Novel Ocular Surface Metrics Detect Tear Film Changes Following Disturbances

Placido disk pattern and particle speed metrics could be included in DED testing to improve detection and monitoring of DED and MGD in eye clinics.

Placido disk patterns and post blink tear film particle speed demonstrate efficacy as tools for detecting tear film disruptions, according to research published in Contact Lens and Anterior Eye. Dry eye signs and symptoms, which worsened during computer activities and contact lens insertion during the investigation, were resolved with artificial tears. 

Researchers included 84 healthy participants (61.9% women; mean age, 22.4 years, 100% White) in a study to assess ocular surface changes following 20 minutes of computer use, contact lens insertion, and artificial tear instillation.

Participants underwent ocular surface evaluation with established assessments, which included the Ocular Surface Disease Index (OSDI), 5-item Dry Eye Questionnaire (DEQ-5), bulbar redness, tear meniscus height (TMH), and noninvasive keratograph break-up time (NIKBUT). The cohort also underwent testing with novel metrics that involved lipid layer thickness measurement from the intensity of the reflected Placido disk and speed of the tear film particles after blinking.

Overall, dry eye symptoms, TMH, and bulbar redness were higher among participants following the computer task. Lower values in metrics related to the intensity of the Placido disk pattern and particle speed indicated a thinning lipid layer following the task, according to the report. When fitted with a contact lens, participants demonstrated lower TMH, NIKBUT and particle speed metrics (P <.044). 

Newly developed methods can serve as a tool to detect changes in the tear film triggered by different ocular surface-disturbing conditions.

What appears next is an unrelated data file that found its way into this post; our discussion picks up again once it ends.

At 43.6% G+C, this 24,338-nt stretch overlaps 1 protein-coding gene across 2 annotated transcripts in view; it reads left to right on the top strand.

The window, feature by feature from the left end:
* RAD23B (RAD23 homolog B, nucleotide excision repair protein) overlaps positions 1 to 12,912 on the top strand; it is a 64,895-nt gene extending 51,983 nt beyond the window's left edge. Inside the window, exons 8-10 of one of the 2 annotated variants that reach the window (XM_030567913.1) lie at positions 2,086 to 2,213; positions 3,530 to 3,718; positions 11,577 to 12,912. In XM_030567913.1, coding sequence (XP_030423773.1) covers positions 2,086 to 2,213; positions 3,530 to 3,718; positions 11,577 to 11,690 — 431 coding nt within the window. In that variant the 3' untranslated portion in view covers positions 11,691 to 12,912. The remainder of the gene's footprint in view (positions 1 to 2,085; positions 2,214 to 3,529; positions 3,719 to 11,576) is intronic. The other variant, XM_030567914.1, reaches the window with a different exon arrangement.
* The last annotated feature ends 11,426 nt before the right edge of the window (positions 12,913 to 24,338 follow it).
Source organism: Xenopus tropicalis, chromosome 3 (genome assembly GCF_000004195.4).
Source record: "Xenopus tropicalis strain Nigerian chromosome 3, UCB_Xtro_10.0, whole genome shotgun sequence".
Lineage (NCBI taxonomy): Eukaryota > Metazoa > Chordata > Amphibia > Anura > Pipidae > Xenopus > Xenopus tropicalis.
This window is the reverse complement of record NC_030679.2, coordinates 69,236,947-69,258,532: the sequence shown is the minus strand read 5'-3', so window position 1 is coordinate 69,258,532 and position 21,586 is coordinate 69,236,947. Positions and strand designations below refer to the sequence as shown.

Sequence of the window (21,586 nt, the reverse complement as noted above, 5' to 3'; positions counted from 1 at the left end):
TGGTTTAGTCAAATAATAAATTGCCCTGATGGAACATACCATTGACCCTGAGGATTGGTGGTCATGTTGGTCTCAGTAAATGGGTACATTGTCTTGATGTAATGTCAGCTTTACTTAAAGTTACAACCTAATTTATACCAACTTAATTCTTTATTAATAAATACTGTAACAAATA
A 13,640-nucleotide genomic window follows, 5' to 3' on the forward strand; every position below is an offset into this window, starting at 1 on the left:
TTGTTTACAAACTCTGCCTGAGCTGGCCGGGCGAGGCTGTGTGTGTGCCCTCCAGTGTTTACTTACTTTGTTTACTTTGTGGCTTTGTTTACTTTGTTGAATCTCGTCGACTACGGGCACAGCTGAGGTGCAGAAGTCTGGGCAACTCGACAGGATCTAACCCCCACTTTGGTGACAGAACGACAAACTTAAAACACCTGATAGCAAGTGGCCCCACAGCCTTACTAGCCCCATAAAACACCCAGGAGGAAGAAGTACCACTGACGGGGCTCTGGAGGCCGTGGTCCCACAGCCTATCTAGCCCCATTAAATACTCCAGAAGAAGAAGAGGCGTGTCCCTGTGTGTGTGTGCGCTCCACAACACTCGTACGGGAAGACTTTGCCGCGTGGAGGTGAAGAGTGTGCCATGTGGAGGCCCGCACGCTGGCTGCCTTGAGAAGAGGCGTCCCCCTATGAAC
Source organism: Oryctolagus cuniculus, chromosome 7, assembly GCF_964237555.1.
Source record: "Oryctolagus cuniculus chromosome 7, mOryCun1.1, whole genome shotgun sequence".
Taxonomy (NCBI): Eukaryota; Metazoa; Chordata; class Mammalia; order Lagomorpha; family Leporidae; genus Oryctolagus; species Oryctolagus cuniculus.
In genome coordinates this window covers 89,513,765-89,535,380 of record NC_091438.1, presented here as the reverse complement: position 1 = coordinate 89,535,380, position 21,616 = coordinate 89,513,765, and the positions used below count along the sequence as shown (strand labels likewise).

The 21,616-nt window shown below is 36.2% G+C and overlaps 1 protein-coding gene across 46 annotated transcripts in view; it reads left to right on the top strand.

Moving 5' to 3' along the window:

The report shows artificial tears significantly improved the worsening of dry eye symptoms resulting from computer use and contact lens insertion.

“Newly developed methods can serve as a tool to detect changes in the tear film triggered by different ocular surface-disturbing conditions,” according to the researchers. “In this way, the present work further helps to validate these novel methods as a reliable tool to quickly, non-invasively and objectively assess the changes in the tear film induced by different conditions. Therefore, they could be included in a battery of tests to improve the detection and monitoring of dry eye disease and meibomian gland dysfunction in clinical practice.”

Study limitations include a 1-day washout period, the use of a headrest to ensure downward gaze, an overrepresentation of individuals who were White in the study sample, and failure to directly measure the lipid layer.


García-Marqués JV, Talens-Estarelles C, García-Lázaro S, Cerviño A. Assessment of condition-induced changes on the ocular surface using novel methods to assess the tear film dynamics and the lipid layer. Cont Lens Anterior Eye. Published online December 26, 2022. doi:10.1016/j.clae.2022.101799